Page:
Every December Edinburgh’s Christmas festival takes place and every year I promise myself I will go ice skating in the temporary rink that is set up in St Andrews Square. This year I finally did it and spent an hour with some friends going around and around and around trying desperately to stay upright and not make an idiot of myself!
As I was endeavouring to get used to the feeling of being on skates (the last time I was on ice skates was 30+ years ago), I amused myself with the parallels between ice skating and public speaking and the lessons we can learn from them:
Trust it will be okay
Given that it was such a long time since I had been ice skating and my body is a lot older and therefore less bounce backable, I did have some concerns about falling over. Not only would it be embarrassing but I figured it would hurt way more and do way more damage than it may have when I was younger. But I decided not to focus on those negative feelings and to simply trust that I would be okay. And it’s important to do this when you have a presentation coming up – don’t focus your energy and thoughts on what might go wrong; instead trust that it will go well.
One of the first things I noticed after a few minutes of being on the ice was that I was carrying a lot of tension in my body and I suddenly realised I was holding my breath in my effort to not fall over. But this actually created even more tension and made it more difficult to skate. So, I made a conscious effort to focus on taking slow deep breaths and almost immediately my skating became easier. When we’re nervous about a presentation we often forget to take in air or we breathe very shallowly which makes us more nervous and impacts our vocal delivery as well as our freedom of movement. Remember to breathe!
Familiarise yourself with your environment
After travelling around the rink a few times, I got to know where the extra slippery bits were, where there were holes and other obstacles in the ice and where there was often a lot of people I would need to avoid when coming around a bend. When you are delivering a speech or presentation it is important to get used to with the venue before you begin so there are no nasty surprises that might impact your talk. Check the stage, practice walking onto it and around it, check your equipment works, spend some time in the space and get comfortable with it so that you can move about it confidently during your presentation.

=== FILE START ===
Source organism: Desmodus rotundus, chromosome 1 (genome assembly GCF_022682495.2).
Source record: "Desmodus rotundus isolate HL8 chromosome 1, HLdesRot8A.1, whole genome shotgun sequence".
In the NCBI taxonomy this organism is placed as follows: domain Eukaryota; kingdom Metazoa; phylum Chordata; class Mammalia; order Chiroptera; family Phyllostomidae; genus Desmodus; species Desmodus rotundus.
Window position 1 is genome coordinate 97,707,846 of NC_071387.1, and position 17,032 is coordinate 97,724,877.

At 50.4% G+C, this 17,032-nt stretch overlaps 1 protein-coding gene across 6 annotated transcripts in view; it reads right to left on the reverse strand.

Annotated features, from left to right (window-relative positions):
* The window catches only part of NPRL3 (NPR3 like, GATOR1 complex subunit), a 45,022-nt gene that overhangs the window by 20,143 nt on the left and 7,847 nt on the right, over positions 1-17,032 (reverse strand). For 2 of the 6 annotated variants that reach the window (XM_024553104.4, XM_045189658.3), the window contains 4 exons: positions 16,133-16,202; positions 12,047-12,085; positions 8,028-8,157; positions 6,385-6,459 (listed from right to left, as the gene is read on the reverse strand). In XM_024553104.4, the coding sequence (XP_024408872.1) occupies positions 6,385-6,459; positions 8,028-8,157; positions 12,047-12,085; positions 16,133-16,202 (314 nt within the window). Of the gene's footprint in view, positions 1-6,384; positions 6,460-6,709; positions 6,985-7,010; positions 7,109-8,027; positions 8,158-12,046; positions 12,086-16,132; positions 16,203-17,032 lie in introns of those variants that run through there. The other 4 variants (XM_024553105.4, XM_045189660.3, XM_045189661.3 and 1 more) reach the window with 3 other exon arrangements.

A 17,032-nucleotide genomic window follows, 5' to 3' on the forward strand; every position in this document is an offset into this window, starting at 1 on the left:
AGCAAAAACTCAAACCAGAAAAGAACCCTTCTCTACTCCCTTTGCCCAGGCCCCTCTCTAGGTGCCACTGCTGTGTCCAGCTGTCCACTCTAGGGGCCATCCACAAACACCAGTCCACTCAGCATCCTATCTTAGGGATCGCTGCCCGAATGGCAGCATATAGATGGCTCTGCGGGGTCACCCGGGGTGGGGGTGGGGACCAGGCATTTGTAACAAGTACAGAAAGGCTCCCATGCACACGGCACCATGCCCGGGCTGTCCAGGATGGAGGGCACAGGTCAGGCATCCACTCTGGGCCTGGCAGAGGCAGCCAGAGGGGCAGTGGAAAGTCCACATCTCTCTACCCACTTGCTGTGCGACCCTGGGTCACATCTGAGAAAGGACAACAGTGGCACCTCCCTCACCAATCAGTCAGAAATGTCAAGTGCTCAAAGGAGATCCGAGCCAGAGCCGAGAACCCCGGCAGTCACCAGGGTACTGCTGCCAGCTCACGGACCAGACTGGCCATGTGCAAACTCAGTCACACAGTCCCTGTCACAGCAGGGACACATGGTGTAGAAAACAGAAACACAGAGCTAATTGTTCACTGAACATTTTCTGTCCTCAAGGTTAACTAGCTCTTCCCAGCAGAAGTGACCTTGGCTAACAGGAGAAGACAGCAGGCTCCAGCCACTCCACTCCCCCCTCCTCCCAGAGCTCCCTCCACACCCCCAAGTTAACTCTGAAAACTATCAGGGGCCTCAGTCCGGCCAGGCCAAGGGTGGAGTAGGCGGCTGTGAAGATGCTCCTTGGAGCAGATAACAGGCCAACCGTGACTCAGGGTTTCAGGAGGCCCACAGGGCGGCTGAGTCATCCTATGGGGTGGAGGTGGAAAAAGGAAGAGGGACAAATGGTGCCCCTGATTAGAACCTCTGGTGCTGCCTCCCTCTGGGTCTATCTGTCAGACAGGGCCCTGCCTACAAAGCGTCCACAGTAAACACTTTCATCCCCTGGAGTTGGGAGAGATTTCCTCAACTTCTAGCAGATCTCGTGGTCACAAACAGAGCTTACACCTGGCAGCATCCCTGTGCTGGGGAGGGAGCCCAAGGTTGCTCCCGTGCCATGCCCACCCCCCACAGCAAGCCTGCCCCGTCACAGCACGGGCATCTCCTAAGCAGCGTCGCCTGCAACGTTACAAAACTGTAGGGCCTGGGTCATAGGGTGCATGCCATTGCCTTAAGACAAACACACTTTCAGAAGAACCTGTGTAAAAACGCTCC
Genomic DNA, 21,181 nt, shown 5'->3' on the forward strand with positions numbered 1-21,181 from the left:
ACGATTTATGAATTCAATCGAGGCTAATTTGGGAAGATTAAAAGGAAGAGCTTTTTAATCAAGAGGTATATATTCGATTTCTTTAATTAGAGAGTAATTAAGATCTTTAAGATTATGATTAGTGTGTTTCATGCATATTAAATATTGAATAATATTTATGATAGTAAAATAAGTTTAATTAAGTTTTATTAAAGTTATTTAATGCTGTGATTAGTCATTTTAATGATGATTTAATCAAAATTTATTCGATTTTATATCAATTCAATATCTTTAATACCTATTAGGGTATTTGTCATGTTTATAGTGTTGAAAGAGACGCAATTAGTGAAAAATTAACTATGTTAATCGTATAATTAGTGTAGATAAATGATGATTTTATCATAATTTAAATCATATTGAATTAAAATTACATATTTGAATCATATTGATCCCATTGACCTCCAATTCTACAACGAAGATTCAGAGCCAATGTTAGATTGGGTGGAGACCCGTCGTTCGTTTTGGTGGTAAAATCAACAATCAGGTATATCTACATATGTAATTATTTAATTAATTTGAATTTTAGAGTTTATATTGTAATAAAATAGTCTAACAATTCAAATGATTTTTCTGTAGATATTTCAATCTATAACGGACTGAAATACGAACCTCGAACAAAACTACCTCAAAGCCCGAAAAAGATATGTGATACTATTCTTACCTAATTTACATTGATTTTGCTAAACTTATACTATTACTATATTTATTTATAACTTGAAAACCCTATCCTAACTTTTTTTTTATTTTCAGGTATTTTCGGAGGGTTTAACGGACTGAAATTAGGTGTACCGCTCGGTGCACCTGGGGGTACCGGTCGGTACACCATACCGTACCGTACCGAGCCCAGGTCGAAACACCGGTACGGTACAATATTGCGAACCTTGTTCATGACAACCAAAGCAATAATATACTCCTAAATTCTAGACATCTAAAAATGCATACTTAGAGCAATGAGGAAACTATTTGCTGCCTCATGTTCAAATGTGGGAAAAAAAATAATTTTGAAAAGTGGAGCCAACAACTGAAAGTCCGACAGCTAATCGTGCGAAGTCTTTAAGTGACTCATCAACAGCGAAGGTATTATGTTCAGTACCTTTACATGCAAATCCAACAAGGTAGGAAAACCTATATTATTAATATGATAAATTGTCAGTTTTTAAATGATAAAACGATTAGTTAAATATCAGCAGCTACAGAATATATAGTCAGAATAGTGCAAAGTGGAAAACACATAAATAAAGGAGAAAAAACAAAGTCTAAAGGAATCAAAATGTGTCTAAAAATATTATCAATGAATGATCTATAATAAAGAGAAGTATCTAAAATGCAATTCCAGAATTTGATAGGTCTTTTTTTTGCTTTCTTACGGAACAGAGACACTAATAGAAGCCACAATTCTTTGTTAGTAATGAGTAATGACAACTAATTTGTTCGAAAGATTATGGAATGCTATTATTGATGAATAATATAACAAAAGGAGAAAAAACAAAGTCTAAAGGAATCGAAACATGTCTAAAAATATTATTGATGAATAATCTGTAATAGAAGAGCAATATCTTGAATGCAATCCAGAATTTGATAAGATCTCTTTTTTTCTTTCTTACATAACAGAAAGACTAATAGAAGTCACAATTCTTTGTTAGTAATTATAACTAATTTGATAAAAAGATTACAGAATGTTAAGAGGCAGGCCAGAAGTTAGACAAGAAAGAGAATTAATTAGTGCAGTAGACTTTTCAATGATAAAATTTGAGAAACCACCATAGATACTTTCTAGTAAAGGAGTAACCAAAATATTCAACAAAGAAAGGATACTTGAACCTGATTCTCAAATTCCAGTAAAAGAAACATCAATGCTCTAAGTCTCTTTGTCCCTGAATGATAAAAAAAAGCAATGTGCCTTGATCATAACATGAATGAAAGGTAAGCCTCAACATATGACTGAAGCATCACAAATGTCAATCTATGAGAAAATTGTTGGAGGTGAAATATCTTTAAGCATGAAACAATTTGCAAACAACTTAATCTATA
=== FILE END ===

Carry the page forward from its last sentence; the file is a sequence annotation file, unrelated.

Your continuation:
Have a mantra
At first my skating was jerky, uncoordinated and nothing like the smooth elegance I was aiming for. Then I thought about how I wanted to skate and started the repeat the word GLIDE in my mind. The more I recited the word in my mind, the more my skating improved, and I was amazed that I was in fact able to glide around the rink much more effectively. You can use this technique before and during a presentation; pick a word or phrase that you can repeat to yourself such as CALM, CONFIDENT, INSPIRE or whatever you would like to feel or focus on for your talk.
Keep your head up and use your body
As I repeated the word GLIDE to myself I realised that it was practically impossible to glide without lifting my head up, looking ahead of me and engaging my entire body in the process. It is the same when you are presenting; you will appear and feel more confident if you make eye contact with your audience and involve your whole body with appropriate movement and gestures to help communicate your message.
Find your centre of balance
As I was skating it took me a while to work out exactly where my centre of balance was so that I felt grounded and connected with the ice, but once I did my movement flowed and felt much easier (and safer!) When you’re giving a presentation, finding your centre of balance will anchor you, give your speech more gravitas and help you to find your flow.
Accept there will be wobbles
Every time I thought I was starting to get the hang of skating smoothly, something happened to make me feel a bit wobbly again. But it didn’t stop me; it just made me more determined to carry on. When you are presenting, it is much easier if you don’t expect perfection and realise that there will occasionally be wobbles, and that’s okay. Just accept them and move on.
Don’t go too fast
One of my friends who also hadn’t skated for many years was showing off a bit by trying to skate faster than other people. But then he would get the speed wobbles and completely lose control, even falling over several times. Like skating, when you are public speaking it is important to travel at an easy pace so you can command your audience with a controlled performance.
Ignore distractions and focus
At a couple of places around the circuit a bridge crosses over the ice and people can stand and watch the skaters. Unfortunately, one woman thought it was hilarious to shout out and distract the skaters so they wobbled and fell, and then laughed hysterically when they did. Once I realised what she was doing I decided to ignore her distractions and concentrate on my skating. It’s the same when you’re delivering a talk – focus on the task at hand and ignore annoying distractions.
Look for the friendly faces
Fortunately, when you are giving a presentation, the majority of people are not like the woman who took great delight in seeing the skaters fall over; most of your audience will want you to do well. So rather than focusing on anyone who may be negative and distracting, look for the friendly faces who are engaged and supportive and interested in what you are saying.
Practice, practice, practice
I don’t want to be a world class skater, but it goes without saying that if I practiced ice skating on a regular basis I would get much better at it and build my confidence. It is the same with public speaking – you can’t get better at it without actually doing it. So practice, practice, practice if you want to increase your confidence and improve your skills.